The rumour that Intel isn't looking to implement USB 3.0 into its chipsets until 2012 may have received substantiation in the forum of the company's very public commitment to its own Light Peak technology.

Intel senior fellow Kevin Kahn, speaking at the Intel Developer Forum and quoted by PCWorld, described the company's up-coming optical cable technology as "a logical future successor to USB 3.0," and claimed that Intel was hoping that Light Peak would represent "the last cable you'll ever need."

With Light Peak representing in-house technology, there are certainly a raft of reasons for Intel to be hoping that the standard takes off: not least of which would be that Intel itself wouldn't have to pay royalties on its use, while the company's competitors would be required to send cheques Intel's way if they wanted compatibility with the standard.

Intel claims that it isn't out to steal USB 3.0's lunch, however, but does point out that Light Peak itself supports multiple protocols over a single cable - including the USB standard.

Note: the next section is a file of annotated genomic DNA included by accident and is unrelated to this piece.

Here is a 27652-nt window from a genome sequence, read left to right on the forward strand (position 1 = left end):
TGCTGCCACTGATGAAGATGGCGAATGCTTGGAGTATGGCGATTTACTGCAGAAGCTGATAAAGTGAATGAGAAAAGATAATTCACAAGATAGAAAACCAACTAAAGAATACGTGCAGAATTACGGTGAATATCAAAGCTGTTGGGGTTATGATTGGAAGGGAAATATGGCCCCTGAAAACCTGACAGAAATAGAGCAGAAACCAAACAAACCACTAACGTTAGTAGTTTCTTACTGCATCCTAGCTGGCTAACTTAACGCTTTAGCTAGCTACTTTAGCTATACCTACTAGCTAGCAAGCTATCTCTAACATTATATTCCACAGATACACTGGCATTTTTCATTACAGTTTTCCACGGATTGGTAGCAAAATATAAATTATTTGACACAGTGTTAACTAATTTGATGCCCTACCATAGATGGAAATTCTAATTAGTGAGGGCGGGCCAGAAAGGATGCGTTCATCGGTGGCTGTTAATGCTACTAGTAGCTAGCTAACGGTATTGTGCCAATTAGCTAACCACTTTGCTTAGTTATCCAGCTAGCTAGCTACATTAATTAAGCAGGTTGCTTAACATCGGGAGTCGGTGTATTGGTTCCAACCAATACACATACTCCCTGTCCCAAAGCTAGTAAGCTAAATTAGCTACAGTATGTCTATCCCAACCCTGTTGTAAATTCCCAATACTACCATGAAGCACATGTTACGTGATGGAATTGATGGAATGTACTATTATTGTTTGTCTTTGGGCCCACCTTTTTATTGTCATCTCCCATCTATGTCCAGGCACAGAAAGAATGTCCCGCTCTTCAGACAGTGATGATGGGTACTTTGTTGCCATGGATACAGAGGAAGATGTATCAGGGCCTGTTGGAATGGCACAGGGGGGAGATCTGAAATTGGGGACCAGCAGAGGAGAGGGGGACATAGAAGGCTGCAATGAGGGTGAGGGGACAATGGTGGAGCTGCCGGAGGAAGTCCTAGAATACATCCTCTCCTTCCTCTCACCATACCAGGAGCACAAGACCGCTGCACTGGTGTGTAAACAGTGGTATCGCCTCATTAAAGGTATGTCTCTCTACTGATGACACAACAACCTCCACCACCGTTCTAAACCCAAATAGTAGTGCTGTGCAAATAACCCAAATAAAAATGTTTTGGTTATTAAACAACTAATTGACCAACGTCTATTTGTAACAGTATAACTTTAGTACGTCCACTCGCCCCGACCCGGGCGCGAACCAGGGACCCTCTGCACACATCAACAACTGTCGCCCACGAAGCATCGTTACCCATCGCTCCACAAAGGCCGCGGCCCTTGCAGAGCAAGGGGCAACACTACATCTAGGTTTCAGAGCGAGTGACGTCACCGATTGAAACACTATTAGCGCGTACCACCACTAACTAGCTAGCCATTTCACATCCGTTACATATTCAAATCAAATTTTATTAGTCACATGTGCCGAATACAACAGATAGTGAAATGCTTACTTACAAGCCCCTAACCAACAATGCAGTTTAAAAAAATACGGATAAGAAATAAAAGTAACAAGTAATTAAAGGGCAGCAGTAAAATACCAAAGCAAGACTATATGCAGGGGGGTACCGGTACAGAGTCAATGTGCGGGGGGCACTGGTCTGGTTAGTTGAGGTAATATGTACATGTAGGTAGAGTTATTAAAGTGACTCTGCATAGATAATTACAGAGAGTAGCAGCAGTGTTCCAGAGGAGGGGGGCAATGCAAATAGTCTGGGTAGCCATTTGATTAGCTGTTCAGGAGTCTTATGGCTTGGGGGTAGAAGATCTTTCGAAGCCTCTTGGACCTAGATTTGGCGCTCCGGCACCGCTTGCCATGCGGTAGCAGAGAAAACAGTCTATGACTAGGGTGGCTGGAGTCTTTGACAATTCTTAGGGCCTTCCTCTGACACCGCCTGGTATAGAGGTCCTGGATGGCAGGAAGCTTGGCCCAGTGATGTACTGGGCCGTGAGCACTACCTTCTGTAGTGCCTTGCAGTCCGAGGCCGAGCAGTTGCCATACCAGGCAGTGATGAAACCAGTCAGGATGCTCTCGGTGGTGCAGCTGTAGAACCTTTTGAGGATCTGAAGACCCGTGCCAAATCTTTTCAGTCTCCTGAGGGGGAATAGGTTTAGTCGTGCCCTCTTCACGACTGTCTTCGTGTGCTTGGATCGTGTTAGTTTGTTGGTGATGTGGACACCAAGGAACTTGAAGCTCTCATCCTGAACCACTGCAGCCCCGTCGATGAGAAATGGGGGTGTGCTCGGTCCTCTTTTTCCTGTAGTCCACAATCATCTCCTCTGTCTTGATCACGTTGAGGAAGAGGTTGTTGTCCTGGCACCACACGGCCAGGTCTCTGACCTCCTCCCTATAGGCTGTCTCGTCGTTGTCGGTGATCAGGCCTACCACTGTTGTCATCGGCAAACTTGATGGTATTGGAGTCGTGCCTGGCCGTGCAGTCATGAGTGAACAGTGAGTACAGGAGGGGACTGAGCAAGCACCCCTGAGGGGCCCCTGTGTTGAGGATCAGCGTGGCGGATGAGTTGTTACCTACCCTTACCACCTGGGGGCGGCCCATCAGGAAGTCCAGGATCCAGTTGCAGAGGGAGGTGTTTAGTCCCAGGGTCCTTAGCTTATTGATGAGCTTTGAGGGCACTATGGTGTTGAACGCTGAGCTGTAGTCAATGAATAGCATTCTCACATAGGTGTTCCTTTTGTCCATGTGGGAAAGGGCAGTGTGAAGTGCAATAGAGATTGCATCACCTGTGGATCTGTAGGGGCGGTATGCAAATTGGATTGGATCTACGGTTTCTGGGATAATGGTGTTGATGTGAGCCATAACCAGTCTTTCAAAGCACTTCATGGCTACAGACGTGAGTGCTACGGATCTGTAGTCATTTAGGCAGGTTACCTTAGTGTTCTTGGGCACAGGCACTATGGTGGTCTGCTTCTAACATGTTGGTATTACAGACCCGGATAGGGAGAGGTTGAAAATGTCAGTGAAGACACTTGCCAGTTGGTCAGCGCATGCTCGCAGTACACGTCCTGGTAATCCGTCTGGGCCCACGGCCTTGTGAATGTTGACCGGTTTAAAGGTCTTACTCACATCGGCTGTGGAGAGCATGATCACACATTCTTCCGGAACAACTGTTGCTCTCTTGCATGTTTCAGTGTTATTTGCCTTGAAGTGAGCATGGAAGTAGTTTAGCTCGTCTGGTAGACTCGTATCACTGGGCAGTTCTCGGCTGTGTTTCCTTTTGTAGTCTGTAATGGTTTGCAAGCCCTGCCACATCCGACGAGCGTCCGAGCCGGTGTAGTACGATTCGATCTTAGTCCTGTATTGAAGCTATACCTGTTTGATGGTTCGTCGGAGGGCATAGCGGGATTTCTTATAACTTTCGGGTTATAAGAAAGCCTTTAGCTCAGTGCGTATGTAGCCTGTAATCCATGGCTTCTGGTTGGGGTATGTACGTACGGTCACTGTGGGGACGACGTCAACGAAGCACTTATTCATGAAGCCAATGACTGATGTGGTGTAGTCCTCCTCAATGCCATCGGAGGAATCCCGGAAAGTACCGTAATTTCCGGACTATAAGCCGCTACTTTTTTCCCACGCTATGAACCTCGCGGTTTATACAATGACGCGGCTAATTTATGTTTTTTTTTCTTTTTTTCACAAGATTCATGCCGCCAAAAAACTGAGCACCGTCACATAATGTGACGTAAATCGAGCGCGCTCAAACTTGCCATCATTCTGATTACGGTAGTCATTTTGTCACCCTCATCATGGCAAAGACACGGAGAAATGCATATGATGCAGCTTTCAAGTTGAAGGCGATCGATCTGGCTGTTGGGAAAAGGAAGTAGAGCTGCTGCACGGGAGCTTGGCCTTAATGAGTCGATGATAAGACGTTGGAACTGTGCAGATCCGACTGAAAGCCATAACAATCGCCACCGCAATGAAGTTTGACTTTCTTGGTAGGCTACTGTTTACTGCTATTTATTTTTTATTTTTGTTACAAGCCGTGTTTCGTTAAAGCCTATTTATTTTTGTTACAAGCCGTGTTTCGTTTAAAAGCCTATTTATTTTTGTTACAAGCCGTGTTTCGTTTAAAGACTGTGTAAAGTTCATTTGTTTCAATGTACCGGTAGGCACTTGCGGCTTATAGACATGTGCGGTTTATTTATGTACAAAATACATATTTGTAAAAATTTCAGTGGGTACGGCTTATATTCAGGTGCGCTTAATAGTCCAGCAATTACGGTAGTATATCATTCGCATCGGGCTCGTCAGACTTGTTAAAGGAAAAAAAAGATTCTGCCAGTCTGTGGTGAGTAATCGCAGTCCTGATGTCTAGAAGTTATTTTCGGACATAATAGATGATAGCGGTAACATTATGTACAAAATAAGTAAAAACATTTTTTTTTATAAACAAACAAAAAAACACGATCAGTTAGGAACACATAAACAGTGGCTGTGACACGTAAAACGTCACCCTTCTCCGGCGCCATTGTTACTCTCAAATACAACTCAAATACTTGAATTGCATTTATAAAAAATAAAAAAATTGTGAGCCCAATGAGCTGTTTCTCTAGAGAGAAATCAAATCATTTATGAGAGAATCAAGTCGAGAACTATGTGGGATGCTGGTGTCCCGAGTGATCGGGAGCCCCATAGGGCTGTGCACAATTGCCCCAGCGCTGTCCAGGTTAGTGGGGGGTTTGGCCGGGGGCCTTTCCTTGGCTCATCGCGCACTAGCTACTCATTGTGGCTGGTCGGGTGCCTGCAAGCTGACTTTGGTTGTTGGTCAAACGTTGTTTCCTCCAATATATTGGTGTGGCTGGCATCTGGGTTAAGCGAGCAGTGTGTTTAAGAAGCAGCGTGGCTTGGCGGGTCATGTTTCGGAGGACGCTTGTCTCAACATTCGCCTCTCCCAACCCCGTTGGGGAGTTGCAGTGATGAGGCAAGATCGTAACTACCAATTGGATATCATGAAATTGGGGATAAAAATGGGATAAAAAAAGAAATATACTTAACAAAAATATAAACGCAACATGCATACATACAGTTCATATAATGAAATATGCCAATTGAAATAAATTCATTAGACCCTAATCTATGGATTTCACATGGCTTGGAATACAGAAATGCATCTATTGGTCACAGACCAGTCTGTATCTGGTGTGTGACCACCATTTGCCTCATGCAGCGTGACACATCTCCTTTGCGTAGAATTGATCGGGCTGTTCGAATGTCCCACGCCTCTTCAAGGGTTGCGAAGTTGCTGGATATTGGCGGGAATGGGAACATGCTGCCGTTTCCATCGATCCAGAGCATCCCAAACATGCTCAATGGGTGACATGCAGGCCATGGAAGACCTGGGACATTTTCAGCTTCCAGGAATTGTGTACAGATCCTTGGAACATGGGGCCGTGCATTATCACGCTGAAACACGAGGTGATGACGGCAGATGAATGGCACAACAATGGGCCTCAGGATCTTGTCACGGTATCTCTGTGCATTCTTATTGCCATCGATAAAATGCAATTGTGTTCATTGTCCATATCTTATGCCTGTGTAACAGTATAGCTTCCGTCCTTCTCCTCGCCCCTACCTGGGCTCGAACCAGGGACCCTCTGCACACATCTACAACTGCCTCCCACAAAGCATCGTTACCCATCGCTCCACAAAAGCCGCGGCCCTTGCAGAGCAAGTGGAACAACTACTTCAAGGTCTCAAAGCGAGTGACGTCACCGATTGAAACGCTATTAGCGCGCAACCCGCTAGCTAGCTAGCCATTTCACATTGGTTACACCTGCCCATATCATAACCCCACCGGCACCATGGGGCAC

The technology offers consumers advantages over USB, too: due to its optical nature, Light Peak is significantly less fussy about cable lengths than USB; maximum data throughput is significantly increased too, with the technology currently maxing out at 10Gb/s compared to USB 3.0's 4.8Gb/s - and Intel is working on increasing that speed still further.

Kahn claims that Intel expects "both [Light Peak and USB 3.0] to exist together in the market and perhaps on the same platform at the same time," although with plans afoot to launch an industry group to promote the standard as early as next year, we could see Intel chipsets introducing Light Peak support before USB 3.0.

Do you think that optical cabling is the future for high-speed connectivity, or is Intel betting on the wrong horse with Light Peak? Should it stop trying to push its own standard and hurry up with USB 3.0 support in its chipsets? Share your thoughts over in the forums.
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